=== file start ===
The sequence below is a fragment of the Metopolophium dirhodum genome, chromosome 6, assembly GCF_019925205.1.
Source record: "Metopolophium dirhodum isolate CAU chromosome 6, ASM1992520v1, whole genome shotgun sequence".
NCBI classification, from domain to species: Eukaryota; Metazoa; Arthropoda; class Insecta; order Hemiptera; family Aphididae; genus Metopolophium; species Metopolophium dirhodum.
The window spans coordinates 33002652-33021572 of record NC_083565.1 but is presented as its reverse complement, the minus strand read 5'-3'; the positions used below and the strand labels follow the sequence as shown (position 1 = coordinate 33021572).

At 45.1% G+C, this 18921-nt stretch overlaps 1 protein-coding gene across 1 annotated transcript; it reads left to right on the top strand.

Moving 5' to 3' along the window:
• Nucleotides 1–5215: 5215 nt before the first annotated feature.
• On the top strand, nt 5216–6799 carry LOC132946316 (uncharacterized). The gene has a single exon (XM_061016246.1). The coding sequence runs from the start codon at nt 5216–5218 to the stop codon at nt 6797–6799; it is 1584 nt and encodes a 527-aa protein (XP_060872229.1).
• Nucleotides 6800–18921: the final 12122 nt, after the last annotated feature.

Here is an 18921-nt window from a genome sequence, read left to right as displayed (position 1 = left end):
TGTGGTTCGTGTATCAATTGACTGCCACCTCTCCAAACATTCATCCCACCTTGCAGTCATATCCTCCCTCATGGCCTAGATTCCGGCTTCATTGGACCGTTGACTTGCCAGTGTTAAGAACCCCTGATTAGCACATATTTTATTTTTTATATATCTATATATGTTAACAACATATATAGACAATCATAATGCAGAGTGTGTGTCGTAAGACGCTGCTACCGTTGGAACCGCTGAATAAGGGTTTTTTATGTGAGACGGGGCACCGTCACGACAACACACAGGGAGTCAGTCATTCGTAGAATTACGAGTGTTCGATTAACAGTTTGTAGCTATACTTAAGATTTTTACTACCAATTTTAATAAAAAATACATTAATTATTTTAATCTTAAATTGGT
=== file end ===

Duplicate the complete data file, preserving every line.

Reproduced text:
The sequence below is a fragment of the Metopolophium dirhodum genome, chromosome 6, assembly GCF_019925205.1.
Source record: "Metopolophium dirhodum isolate CAU chromosome 6, ASM1992520v1, whole genome shotgun sequence".
NCBI classification, from domain to species: Eukaryota; Metazoa; Arthropoda; class Insecta; order Hemiptera; family Aphididae; genus Metopolophium; species Metopolophium dirhodum.
The window spans coordinates 33002652-33021572 of record NC_083565.1 but is presented as its reverse complement, the minus strand read 5'-3'; the positions used below and the strand labels follow the sequence as shown (position 1 = coordinate 33021572).

At 45.1% G+C, this 18921-nt stretch overlaps 1 protein-coding gene across 1 annotated transcript; it reads left to right on the top strand.

Moving 5' to 3' along the window:
• Nucleotides 1–5215: 5215 nt before the first annotated feature.
• On the top strand, nt 5216–6799 carry LOC132946316 (uncharacterized). The gene has a single exon (XM_061016246.1). The coding sequence runs from the start codon at nt 5216–5218 to the stop codon at nt 6797–6799; it is 1584 nt and encodes a 527-aa protein (XP_060872229.1).
• Nucleotides 6800–18921: the final 12122 nt, after the last annotated feature.

Here is an 18921-nt window from a genome sequence, read left to right as displayed (position 1 = left end):
TGTGGTTCGTGTATCAATTGACTGCCACCTCTCCAAACATTCATCCCACCTTGCAGTCATATCCTCCCTCATGGCCTAGATTCCGGCTTCATTGGACCGTTGACTTGCCAGTGTTAAGAACCCCTGATTAGCACATATTTTATTTTTTATATATCTATATATGTTAACAACATATATAGACAATCATAATGCAGAGTGTGTGTCGTAAGACGCTGCTACCGTTGGAACCGCTGAATAAGGGTTTTTTATGTGAGACGGGGCACCGTCACGACAACACACAGGGAGTCAGTCATTCGTAGAATTACGAGTGTTCGATTAACAGTTTGTAGCTATACTTAAGATTTTTACTACCAATTTTAATAAAAAATACATTAATTATTTTAATCTTAAATTGGT